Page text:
With less than a week for the elections, Turkey's presidential candidates are finalising their promises regarding the economy. All the candidates running in the presidential election have distinctive economic pledges for the new term.
Ahead of the June 24 #TurkeyElections, the governing AK Party’s Recep Tayyip Erdogan and the opposition CHP’s Muharrem Ince both hope to send Syrian refugees home, join the EU, and continue to press for Fetullah Gulen's extradition from the US.
Turkish opposition says the government wanted to go to the polls over concerns about the economy. But the party says early elections will help it overcome the regional security challenges the country faces.
CHP leader Kemal Kilicdaroglu says Ankara has sent enough evidence to US authorities to take legal action and urged Washington to extradite Fetullah Gulen, whose FETO organisation orchestrated the July 2016 coup attempt in Turkey.
The YPG will be forced out of Syria’s Manbij in a few months, according to a roadmap drawn by Turkey and the US early this week. But Ankara is cautious over the deal's implementation as Washington has repeatedly delayed a withdrawal since 2016.
The Turkish government says its military is set to launch a ground offensive against the PKK terrorist organisation in Iraq. Ankara says a full-fledged operation could start at any time.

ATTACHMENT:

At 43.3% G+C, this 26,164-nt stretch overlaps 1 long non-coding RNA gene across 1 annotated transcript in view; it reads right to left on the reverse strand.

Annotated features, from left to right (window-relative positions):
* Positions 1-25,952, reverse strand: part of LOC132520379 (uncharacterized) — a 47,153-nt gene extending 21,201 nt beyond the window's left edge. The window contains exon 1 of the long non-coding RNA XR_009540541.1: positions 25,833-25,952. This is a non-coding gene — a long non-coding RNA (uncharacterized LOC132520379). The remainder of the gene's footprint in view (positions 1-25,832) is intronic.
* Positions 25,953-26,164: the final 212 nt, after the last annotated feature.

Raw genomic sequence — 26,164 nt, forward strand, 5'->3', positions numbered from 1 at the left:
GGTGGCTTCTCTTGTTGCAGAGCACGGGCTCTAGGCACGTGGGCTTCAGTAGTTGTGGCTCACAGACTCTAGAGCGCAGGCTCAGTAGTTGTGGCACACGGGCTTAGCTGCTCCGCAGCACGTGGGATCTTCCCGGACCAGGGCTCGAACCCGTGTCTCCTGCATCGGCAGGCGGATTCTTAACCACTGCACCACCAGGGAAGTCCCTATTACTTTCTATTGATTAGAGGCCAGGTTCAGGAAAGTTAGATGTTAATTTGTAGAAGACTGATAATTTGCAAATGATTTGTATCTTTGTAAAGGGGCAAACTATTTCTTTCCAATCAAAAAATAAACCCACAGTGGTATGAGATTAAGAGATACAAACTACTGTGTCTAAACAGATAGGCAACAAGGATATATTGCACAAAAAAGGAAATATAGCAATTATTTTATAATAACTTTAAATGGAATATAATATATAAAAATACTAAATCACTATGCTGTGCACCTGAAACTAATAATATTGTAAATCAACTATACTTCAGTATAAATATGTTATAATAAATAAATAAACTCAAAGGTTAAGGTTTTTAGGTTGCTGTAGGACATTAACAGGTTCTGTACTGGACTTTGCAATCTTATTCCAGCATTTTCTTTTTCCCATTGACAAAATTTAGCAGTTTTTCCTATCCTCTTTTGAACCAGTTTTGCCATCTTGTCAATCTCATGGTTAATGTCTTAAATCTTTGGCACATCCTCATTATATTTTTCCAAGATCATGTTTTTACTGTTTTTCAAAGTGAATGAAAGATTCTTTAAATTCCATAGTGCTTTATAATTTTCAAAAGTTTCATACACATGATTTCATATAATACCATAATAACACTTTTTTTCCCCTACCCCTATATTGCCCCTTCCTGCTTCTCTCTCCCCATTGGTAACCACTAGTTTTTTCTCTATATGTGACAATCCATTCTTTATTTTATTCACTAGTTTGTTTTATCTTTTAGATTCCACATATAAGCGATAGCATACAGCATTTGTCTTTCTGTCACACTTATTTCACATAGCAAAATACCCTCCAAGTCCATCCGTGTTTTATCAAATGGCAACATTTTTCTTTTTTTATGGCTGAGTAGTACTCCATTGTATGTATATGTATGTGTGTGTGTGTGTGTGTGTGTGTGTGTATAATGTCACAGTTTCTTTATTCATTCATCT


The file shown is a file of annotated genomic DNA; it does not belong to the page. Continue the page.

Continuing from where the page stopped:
As Turkey heads for elections on June 24, foreign policy issues have consistently shaped candidates' and parties' election campaigns. We weigh the manifesto pledges on issues such as terrorism, Syria, Turkey's EU bid and Jerusalem.
Turkish President Recep Tayyip Erdogan calls on Turks to convert their dollar and euro savings into lira, during a rally in Erzurum city, as Ankara vows action against speculative attacks amid the recent volatility in foreign exchange rates.
“We will strengthen our economic and political ties with various regional structures, especially the European Union," Turkish President Recep Tayyip Erdogan said while unveiling the AK Party's election manifesto for the upcoming elections.
Ahead of Turkey's June 24 elections, the most asked question is the fate of Kurdish votes. The stance of Turkey's mostly Kurdish populated cities will be one of the determinants of the presidential and parliamentary elections.
Turkey introduces short and long term economic packages to boost the market in recent months. Some measures will be taken to increase capital inflow. Officials have good faith for the future of the economy after the elections on June 24.
The day commemorates Mustafa Kemal Ataturk's arrival in the Black Sea city of Samsun from Istanbul to organise the war that saw the remnants of the Ottoman Empire transformed into modern Turkey four years later.
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